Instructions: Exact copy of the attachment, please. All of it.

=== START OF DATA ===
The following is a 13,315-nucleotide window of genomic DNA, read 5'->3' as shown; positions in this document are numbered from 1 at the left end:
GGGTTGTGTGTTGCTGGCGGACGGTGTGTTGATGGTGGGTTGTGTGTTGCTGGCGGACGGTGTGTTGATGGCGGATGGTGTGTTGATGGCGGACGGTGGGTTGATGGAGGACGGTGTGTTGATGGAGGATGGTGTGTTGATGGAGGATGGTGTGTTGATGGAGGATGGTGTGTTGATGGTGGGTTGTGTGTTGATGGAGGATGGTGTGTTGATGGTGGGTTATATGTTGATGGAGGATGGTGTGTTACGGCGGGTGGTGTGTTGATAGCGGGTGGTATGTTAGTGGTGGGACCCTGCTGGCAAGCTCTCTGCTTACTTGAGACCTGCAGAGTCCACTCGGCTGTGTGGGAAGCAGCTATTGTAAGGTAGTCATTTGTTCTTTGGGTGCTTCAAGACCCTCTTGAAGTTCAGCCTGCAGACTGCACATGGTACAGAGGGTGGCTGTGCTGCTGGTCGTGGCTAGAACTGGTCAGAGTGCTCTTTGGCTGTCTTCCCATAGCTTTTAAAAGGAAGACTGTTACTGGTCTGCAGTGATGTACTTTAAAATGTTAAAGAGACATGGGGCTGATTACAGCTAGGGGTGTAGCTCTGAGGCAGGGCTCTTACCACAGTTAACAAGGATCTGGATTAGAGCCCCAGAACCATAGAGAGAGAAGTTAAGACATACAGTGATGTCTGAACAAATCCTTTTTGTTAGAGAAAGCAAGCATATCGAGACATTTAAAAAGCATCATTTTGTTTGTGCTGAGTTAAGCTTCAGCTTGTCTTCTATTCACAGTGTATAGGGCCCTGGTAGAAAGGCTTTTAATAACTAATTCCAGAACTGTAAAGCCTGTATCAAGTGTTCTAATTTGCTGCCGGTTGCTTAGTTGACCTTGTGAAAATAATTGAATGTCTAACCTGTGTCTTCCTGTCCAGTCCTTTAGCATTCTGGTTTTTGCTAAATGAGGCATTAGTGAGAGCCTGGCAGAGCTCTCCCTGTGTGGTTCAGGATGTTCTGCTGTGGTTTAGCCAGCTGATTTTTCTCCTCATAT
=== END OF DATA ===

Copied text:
The following is a 13,315-nucleotide window of genomic DNA, read 5'->3' as shown; positions in this document are numbered from 1 at the left end:
GGGTTGTGTGTTGCTGGCGGACGGTGTGTTGATGGTGGGTTGTGTGTTGCTGGCGGACGGTGTGTTGATGGCGGATGGTGTGTTGATGGCGGACGGTGGGTTGATGGAGGACGGTGTGTTGATGGAGGATGGTGTGTTGATGGAGGATGGTGTGTTGATGGAGGATGGTGTGTTGATGGTGGGTTGTGTGTTGATGGAGGATGGTGTGTTGATGGTGGGTTATATGTTGATGGAGGATGGTGTGTTACGGCGGGTGGTGTGTTGATAGCGGGTGGTATGTTAGTGGTGGGACCCTGCTGGCAAGCTCTCTGCTTACTTGAGACCTGCAGAGTCCACTCGGCTGTGTGGGAAGCAGCTATTGTAAGGTAGTCATTTGTTCTTTGGGTGCTTCAAGACCCTCTTGAAGTTCAGCCTGCAGACTGCACATGGTACAGAGGGTGGCTGTGCTGCTGGTCGTGGCTAGAACTGGTCAGAGTGCTCTTTGGCTGTCTTCCCATAGCTTTTAAAAGGAAGACTGTTACTGGTCTGCAGTGATGTACTTTAAAATGTTAAAGAGACATGGGGCTGATTACAGCTAGGGGTGTAGCTCTGAGGCAGGGCTCTTACCACAGTTAACAAGGATCTGGATTAGAGCCCCAGAACCATAGAGAGAGAAGTTAAGACATACAGTGATGTCTGAACAAATCCTTTTTGTTAGAGAAAGCAAGCATATCGAGACATTTAAAAAGCATCATTTTGTTTGTGCTGAGTTAAGCTTCAGCTTGTCTTCTATTCACAGTGTATAGGGCCCTGGTAGAAAGGCTTTTAATAACTAATTCCAGAACTGTAAAGCCTGTATCAAGTGTTCTAATTTGCTGCCGGTTGCTTAGTTGACCTTGTGAAAATAATTGAATGTCTAACCTGTGTCTTCCTGTCCAGTCCTTTAGCATTCTGGTTTTTGCTAAATGAGGCATTAGTGAGAGCCTGGCAGAGCTCTCCCTGTGTGGTTCAGGATGTTCTGCTGTGGTTTAGCCAGCTGATTTTTCTCCTCATAT